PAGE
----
Akerman’s meditative documentary captures life on the Mexican-U.S. border, speaking to residents of Agua Prieta, a Mexican border town in the state of Sonora, where undocumented immigrants risk everything to cross into America, while also speaking to residents in Douglas, Arizona on the American side, interviewing a Mexican consulate, the sheriff, a restaurant owner, and a few locals, where hostile residents fiercely advocate keeping the migrants out, displaying signs on their property that read, “Stop the Crime Wave!  Our Property and Environment is Being Trashed by Invaders!”  Like the former Berlin Wall, or the border of Israel and the West Bank, an immediately recognizable wall along the border symbolizes the diametrically opposing interests, with a barren ghost town on one side, built upon dirt roads, with a few open businesses, and plenty of ramshackle houses, many of which are empty, reflecting few opportunities and an unending poverty that has plagued this town for generations, while the other side reflects the ominous presence of heavily equipped police vehicles continuously scouring the border, using the latest in militaristic technological equipment to help discourage and dissuade the migratory flow.  Between 1994 and 2007, there were around 5,000 migrant deaths along the Mexico–United States border, creating heightened concerns, where this film examines the culture emanating from both sides.  Using durational filmmaking dotted with minimal or even casual action, where the film explores a stream-of-conscious relationship between inside and outside, mental and physical, including a fluid geography of wandering states of mind, though captured by a fixed camera.  Akerman’s approach is to inhabit a region, where her lingering shooting style dwells on instances of pause and transition, reflection and anxiety, perhaps suspended between a before and after, in the unsettling time of a transitionary moment, though what we inevitably see is a historical aftermath of hundreds of years of conflict reduced to a sequence of images where the director breathes her own life onto an existing landscape, making a contemporary urban panorama, an impressionistic mosaic of what has been described as a “distant intimacy” fused with an analytic detachment that is necessary to create empathy.  Regardless of the distance traveled to get there, in Akerman’s films the journey of discovery inevitably turns out to be an interior journey. 

The first half of the film is set in Mexico, where Akerman’s rendering of this itinerant life uses a unique cinematic language, whose syntax moves between static and tracking shots of desert landscapes, a dilapidated town, and the border wall, where Akerman interviews a 21-year old Mexican whose older brother recently died in the desert when his group lost their way, an older couple in their 70’s that recently lost their son and grandson, while also interviewing people who plan to or have already attempted to cross the desert into the United States, including a group that reads a prepared statement about their unique hardships and the inevitable prejudices they’re about to face, while thanking the filmmaker for food and for giving visibility to their situation, all coming from humble origins, with extremely modest goals, “We come from nothingness and to nothingness we will return.”  Akerman encounters men, women, and adolescents who are constantly being persecuted by the American immigration services when they try to escape misery.  If they manage to cross the border alive, they end up being pariahs, exiles, and exploited.  A common aspect of every Akerman film is that she absolutely refuses to provide background information, and instead her film aesthetic is a visual contextualization, offering viewers an opportunity to see the world differently through her European eyes, where in her avant-garde documentary film NEWS FROM HOME (1977), for instance, in shot after shot of different city streets in New York City, each meticulously balanced and composed, they start resembling similar architecture in Brussels, her native country, where building size, age, deteriorating color, placement in neighborhoods, and their relationship to pedestrian foot traffic is surprisingly the same, always showing life within confined spaces, and allowing viewers to figure out what it means.  The human commonality is that we each carry our own interior world around with us wherever we go, representative of the mindset of Jeanne Dielman, 23, quai du Commerce,1080 Bruxelles (1975) and her confined space, where the domesticated interior is neither liberating nor comfortable, but represents a kind of unease, where anxiety is a byproduct of everyday life and accompanies the human form wherever it goes, even crossing oceans and continents, as this interior shadow self is inescapable, defining who we are and what we stand for.  In examining the two sides, each reflective of their own unique cultural attributes, which couldn’t be more different, yet the landscape, the emptiness, the mountains, and the desert is nearly identical.  Geographically it’s indistinguishable from one another, all part of the same earth, but nations have constructed a border, and with it comes a visualized image of what that border represents to them.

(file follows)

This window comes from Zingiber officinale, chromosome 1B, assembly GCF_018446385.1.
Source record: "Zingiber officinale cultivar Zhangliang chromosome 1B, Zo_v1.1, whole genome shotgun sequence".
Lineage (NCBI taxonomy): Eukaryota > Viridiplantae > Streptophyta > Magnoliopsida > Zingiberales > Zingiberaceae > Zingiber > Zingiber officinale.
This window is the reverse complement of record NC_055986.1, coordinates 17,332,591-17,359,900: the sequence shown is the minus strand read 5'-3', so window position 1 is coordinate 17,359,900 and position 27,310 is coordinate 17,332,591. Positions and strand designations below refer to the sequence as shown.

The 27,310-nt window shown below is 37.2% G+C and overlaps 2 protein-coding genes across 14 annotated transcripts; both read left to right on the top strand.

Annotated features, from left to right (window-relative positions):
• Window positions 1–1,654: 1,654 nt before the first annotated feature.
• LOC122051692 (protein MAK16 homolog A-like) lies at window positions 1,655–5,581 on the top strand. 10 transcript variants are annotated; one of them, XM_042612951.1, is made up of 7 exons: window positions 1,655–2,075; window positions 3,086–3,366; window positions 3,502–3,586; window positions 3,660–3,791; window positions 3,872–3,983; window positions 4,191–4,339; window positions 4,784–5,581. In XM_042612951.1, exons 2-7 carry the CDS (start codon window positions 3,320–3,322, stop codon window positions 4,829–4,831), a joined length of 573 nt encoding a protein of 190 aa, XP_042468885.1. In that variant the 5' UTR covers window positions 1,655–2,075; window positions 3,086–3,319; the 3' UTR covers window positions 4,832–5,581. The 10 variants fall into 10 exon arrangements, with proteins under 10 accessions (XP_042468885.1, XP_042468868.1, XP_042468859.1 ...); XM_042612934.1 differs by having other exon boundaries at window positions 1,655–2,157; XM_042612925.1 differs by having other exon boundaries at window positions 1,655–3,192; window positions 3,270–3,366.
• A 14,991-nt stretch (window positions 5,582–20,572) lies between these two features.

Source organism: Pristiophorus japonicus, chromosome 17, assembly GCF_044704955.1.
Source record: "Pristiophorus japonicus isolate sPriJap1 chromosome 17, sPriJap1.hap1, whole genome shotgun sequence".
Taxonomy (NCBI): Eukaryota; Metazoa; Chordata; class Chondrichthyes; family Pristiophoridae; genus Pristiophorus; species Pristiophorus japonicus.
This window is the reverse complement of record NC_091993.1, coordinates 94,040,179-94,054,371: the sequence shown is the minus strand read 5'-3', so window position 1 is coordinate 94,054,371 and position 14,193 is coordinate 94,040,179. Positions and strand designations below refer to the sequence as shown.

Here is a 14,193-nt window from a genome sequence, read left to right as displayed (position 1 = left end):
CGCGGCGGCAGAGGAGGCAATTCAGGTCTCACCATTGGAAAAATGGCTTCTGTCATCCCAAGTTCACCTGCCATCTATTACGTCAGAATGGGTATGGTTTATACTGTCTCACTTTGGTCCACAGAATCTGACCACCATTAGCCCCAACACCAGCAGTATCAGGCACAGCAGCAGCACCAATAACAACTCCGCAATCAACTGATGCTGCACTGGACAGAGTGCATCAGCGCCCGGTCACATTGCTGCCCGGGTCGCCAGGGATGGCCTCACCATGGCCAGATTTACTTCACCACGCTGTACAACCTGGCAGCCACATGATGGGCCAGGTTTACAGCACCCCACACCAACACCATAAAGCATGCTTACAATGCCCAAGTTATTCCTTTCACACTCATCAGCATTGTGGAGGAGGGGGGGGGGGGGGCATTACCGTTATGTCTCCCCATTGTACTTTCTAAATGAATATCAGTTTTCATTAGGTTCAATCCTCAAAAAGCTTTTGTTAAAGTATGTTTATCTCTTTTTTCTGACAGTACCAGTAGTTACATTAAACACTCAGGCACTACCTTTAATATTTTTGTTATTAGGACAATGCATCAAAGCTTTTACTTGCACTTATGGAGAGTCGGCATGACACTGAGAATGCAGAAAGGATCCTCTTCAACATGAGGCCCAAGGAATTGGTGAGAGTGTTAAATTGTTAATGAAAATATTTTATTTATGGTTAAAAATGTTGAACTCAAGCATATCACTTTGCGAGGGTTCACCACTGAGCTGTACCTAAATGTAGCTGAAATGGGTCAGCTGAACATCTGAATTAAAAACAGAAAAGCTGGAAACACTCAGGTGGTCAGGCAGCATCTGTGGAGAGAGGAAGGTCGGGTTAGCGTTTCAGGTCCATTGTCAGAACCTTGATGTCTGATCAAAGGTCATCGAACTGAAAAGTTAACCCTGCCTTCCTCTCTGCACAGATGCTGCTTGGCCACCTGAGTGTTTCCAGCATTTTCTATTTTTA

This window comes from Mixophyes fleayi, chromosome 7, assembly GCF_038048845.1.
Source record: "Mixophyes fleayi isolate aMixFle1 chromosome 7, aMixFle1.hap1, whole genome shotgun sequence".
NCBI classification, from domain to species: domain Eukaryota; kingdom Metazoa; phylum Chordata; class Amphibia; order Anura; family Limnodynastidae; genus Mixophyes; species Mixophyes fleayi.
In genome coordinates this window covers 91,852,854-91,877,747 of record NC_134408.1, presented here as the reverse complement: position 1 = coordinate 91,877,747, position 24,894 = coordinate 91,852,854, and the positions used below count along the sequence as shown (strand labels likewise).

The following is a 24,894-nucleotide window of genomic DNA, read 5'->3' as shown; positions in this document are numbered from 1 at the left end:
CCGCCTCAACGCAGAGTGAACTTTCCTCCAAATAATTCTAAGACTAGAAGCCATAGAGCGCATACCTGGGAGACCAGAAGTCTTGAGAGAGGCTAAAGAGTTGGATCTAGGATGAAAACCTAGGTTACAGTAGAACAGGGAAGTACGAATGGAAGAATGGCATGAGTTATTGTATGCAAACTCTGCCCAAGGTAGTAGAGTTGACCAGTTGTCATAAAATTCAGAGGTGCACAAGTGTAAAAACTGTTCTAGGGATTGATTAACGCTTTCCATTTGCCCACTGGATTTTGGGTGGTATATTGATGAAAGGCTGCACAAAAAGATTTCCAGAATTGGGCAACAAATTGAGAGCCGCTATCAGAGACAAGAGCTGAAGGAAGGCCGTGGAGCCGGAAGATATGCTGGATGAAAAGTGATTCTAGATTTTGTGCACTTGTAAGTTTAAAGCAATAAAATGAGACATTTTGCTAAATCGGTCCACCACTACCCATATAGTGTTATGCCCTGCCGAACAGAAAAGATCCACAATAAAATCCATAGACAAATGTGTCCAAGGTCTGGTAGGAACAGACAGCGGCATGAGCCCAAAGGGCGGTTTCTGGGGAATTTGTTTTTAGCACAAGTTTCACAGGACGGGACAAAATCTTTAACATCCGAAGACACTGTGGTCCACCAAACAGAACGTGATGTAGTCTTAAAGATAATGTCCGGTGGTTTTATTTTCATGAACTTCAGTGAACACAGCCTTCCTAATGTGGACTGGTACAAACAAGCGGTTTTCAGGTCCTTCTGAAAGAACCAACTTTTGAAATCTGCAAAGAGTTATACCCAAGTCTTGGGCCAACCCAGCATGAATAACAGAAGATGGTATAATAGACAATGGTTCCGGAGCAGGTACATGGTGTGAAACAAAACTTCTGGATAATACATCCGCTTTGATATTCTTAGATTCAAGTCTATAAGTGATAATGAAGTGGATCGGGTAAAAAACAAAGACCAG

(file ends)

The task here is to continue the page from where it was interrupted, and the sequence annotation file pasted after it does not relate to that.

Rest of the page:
In this arid land of dirt, between mountains and desert, what director Chantal Akerman finds is the tragedy of this space, a tragedy that becomes readable by the distance between us and them.  For Mexico, it’s an obstacle one must get across, to get to the other side, where life will presumably be better, offering more opportunities, yet for America, it resembles the American frontier of 100 years ago, where they still have the covered wagon mentality about homestead life on the frontier, where outsiders become the “other,” in other words, not one of us, where they are perceived as dangerous and inhuman, sometimes depicted as lawless, savage, and life threatening, where Mexicans are described with inflammatory words like “filthy,” “dirty,” “horde,” and “invasion,” frightened by a perceived disorder that will corrupt order and an impurity that will contaminate purity, which to the filmmaker, a European Jew, must recall how Jews were similarly perceived in the 30’s by the Third Reich.  With Americans enacting their own laws with total impunity in a war against Mexican immigrants, devising more stringent border patrols, cutting off the safer routes, leaving only the largely rural sections of vast, uninhabitable deserts, survival instincts kick in where residents must do whatever it takes to survive any confrontation, which includes eradicating the “other,” where it’s not out of the ordinary for ranchers to hunt down illegals with rifles and magnums.  According to Akerman, “At times, the ranchers have held more than four hundred people on their land, treating them like prisoners of war.”  Both are captives of their own cultural upbringing, where they are subject to a certain set of beliefs reflective of the neighboring community that has been handed down to them through the years, which includes fears, anxieties, and long-existing prejudices.  While Akerman’s pacing is slow, it is always highly sensitive, feeling eerie and mysterious, chosen as the 4th best picture of 2002 by French magazine Cahiers du Cinéma, Cahiers du Cinema: 1951-2011.  This is a film that continuously gets better and continues to provoke, lingering in the mind even days afterwards, largely due to such a formidable, avant-garde style that gets under your skin, where viewers may experience an emotional surge as the film progresses, as the sum of all information from both sides sinks in, reflecting a deeply entrenched humanity on each side of the border.  Particularly stunning is one seemingly endless tracking shot of cars stacked up at the American border that follows one car after another, while with a single turn, the shot continues onto a barely-lit street of nearly empty Mexican establishments, continuing on into the darkness.  Both sides view the wall from such differing perspectives, as the Americans are staunch defenders of their own freedom, while the Mexicans see it as a path to freedom.  Akerman maintains her objective distance throughout, interviewing Mexicans in Spanish, Americans in English, returning to her native French language only when the film builds to its highly poetic conclusion, where the filmmaker herself in a haunting dreamlike sequence describes the fate of one Mexican woman who disappears after a seemingly successful border crossing, who briefly leads an indistinct quiet life but then hasn’t been heard from since, who may be alive, who may be dead, yet she is someone who may no longer claim either “side” as her own, but who has become, instead, a non-being, a persona non grata, an invisible ghost of those who have been described as the disappeared, “los desaparecidos,” "De l'autre côté" (Del otro lado) (fragmento) (2012) - Chantal Akerman YouTube (4:49).